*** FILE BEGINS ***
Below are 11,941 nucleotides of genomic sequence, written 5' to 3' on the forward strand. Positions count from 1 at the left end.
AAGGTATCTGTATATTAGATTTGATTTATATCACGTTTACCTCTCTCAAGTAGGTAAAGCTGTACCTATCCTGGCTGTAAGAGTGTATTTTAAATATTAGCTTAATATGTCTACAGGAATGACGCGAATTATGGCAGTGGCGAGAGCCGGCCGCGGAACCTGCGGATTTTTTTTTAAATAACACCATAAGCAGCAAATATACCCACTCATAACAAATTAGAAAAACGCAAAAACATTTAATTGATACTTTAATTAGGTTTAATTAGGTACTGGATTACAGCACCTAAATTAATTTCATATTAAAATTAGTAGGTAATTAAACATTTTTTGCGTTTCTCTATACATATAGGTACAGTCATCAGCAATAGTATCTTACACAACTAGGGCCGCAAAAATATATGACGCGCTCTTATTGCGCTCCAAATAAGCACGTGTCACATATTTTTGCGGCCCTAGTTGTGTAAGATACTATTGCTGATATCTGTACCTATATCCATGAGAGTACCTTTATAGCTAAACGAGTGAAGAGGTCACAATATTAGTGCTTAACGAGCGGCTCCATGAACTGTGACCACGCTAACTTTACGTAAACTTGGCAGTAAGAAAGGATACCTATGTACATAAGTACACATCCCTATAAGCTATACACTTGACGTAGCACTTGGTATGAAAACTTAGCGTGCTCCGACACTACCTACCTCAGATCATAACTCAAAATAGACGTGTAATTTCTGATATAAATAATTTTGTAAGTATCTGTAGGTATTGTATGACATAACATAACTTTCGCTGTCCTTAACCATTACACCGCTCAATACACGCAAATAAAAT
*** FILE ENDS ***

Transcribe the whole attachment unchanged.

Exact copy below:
Below are 11,941 nucleotides of genomic sequence, written 5' to 3' on the forward strand. Positions count from 1 at the left end.
AAGGTATCTGTATATTAGATTTGATTTATATCACGTTTACCTCTCTCAAGTAGGTAAAGCTGTACCTATCCTGGCTGTAAGAGTGTATTTTAAATATTAGCTTAATATGTCTACAGGAATGACGCGAATTATGGCAGTGGCGAGAGCCGGCCGCGGAACCTGCGGATTTTTTTTTAAATAACACCATAAGCAGCAAATATACCCACTCATAACAAATTAGAAAAACGCAAAAACATTTAATTGATACTTTAATTAGGTTTAATTAGGTACTGGATTACAGCACCTAAATTAATTTCATATTAAAATTAGTAGGTAATTAAACATTTTTTGCGTTTCTCTATACATATAGGTACAGTCATCAGCAATAGTATCTTACACAACTAGGGCCGCAAAAATATATGACGCGCTCTTATTGCGCTCCAAATAAGCACGTGTCACATATTTTTGCGGCCCTAGTTGTGTAAGATACTATTGCTGATATCTGTACCTATATCCATGAGAGTACCTTTATAGCTAAACGAGTGAAGAGGTCACAATATTAGTGCTTAACGAGCGGCTCCATGAACTGTGACCACGCTAACTTTACGTAAACTTGGCAGTAAGAAAGGATACCTATGTACATAAGTACACATCCCTATAAGCTATACACTTGACGTAGCACTTGGTATGAAAACTTAGCGTGCTCCGACACTACCTACCTCAGATCATAACTCAAAATAGACGTGTAATTTCTGATATAAATAATTTTGTAAGTATCTGTAGGTATTGTATGACATAACATAACTTTCGCTGTCCTTAACCATTACACCGCTCAATACACGCAAATAAAAT